California clinic to treat adult autism

April 6, 2009 9:42:23 PM PDT
The face of autism has long been the face of a child. But more and more of those children are growing into adulthood, where society isn't necessarily ready to address their needs.

Now there is a new clinic in Sacramento focused on helping adults with autism.

Debra Dix is worried about her 17-year-old son, Andrew, who has autism, a neuro-developmental disorder that interferes with communication and social skills.

In a few months, he'll turn 18 and his options for care and services narrow. Care for people with autism has always focused on younger kids.

"What do you know about 30, 40, 50 year old person who is diagnosed with autism? You never hear about it," said Dix. "The gap is obvious. There is no organized conversation about this topic."

Dr. Michael Chez has been treating children with autism for decades and sees first hand how his patients are growing up into adulthood.

The pediatric neurologist is starting a unique clinic for people with autism, aged 18 to 21.

"A clinic specifically that says we're going to take care of neuro-developmentally disabled patients with autism and similar conditions, who grow up out of the pedicatric age group and want to come to a place where we understand their medical problems," said Dr. Chez.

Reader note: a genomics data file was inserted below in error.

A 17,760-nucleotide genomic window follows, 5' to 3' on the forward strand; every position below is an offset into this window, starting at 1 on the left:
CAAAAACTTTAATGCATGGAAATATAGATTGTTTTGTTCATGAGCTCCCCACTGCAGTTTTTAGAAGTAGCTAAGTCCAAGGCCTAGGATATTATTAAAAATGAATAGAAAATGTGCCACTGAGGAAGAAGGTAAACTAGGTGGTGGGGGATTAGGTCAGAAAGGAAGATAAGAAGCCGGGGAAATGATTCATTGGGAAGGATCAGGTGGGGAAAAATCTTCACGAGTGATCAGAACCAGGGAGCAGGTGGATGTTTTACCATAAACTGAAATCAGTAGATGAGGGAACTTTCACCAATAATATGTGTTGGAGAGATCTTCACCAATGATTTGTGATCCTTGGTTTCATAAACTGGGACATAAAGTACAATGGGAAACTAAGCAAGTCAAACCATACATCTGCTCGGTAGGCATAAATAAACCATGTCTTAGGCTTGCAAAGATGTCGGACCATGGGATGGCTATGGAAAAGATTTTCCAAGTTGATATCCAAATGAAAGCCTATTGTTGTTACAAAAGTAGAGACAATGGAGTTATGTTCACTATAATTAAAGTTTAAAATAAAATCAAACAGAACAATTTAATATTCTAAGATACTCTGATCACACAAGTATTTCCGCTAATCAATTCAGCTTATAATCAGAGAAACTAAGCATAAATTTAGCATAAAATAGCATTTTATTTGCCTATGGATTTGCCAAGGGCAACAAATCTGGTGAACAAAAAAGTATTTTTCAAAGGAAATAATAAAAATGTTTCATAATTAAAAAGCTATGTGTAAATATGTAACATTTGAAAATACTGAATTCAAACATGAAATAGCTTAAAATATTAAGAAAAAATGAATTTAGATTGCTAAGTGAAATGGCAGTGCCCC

Most people with autism in California are three to 18 years old, so the problem of addressing their needs as they become adults will only grow.

Besides their medical needs, the costs of their social services are great too.

The California Department of Developmental Services says the state spent nearly $11,000 in 2007 on services for each child and young adult with autism.

After age 21, those costs more than triple when the state starts paying for food, shelter and transportation expenses the parents used to pay for.

For now, the clinic is relying on grants and philanthropy to get going.

"This is sort of a life preserver in a sea without many landing spots," said Dr. Chez.

Debra is grateful someone is listening.

"What it is and how it evolves, how it benefits, I can't speak to that. But I do know having a place to go where there's a focus is a big relief," said Dix.

  • Autism Medical Treatment Center


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